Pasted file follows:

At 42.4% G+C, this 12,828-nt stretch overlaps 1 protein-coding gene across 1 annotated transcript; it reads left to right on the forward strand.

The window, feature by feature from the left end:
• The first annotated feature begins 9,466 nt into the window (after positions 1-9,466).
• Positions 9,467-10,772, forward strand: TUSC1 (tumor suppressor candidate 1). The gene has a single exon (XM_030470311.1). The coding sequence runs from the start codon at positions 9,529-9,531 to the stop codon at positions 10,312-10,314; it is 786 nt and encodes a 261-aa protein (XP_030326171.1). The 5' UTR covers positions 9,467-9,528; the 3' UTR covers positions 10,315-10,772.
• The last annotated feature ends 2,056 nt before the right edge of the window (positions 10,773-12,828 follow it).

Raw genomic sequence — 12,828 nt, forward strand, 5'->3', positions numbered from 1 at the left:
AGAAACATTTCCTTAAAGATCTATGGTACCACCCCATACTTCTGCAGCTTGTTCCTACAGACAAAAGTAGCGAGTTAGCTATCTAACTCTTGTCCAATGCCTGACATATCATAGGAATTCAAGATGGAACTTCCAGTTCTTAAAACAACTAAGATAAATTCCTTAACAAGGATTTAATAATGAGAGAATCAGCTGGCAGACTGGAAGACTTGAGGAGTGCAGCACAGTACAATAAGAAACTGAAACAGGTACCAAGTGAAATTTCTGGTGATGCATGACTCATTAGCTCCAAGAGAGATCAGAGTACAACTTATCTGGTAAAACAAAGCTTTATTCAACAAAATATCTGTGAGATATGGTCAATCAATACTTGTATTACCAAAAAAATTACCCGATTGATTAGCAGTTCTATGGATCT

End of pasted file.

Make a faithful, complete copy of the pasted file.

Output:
At 42.4% G+C, this 12,828-nt stretch overlaps 1 protein-coding gene across 1 annotated transcript; it reads left to right on the forward strand.

The window, feature by feature from the left end:
• The first annotated feature begins 9,466 nt into the window (after positions 1-9,466).
• Positions 9,467-10,772, forward strand: TUSC1 (tumor suppressor candidate 1). The gene has a single exon (XM_030470311.1). The coding sequence runs from the start codon at positions 9,529-9,531 to the stop codon at positions 10,312-10,314; it is 786 nt and encodes a 261-aa protein (XP_030326171.1). The 5' UTR covers positions 9,467-9,528; the 3' UTR covers positions 10,315-10,772.
• The last annotated feature ends 2,056 nt before the right edge of the window (positions 10,773-12,828 follow it).

Raw genomic sequence — 12,828 nt, forward strand, 5'->3', positions numbered from 1 at the left:
AGAAACATTTCCTTAAAGATCTATGGTACCACCCCATACTTCTGCAGCTTGTTCCTACAGACAAAAGTAGCGAGTTAGCTATCTAACTCTTGTCCAATGCCTGACATATCATAGGAATTCAAGATGGAACTTCCAGTTCTTAAAACAACTAAGATAAATTCCTTAACAAGGATTTAATAATGAGAGAATCAGCTGGCAGACTGGAAGACTTGAGGAGTGCAGCACAGTACAATAAGAAACTGAAACAGGTACCAAGTGAAATTTCTGGTGATGCATGACTCATTAGCTCCAAGAGAGATCAGAGTACAACTTATCTGGTAAAACAAAGCTTTATTCAACAAAATATCTGTGAGATATGGTCAATCAATACTTGTATTACCAAAAAAATTACCCGATTGATTAGCAGTTCTATGGATCT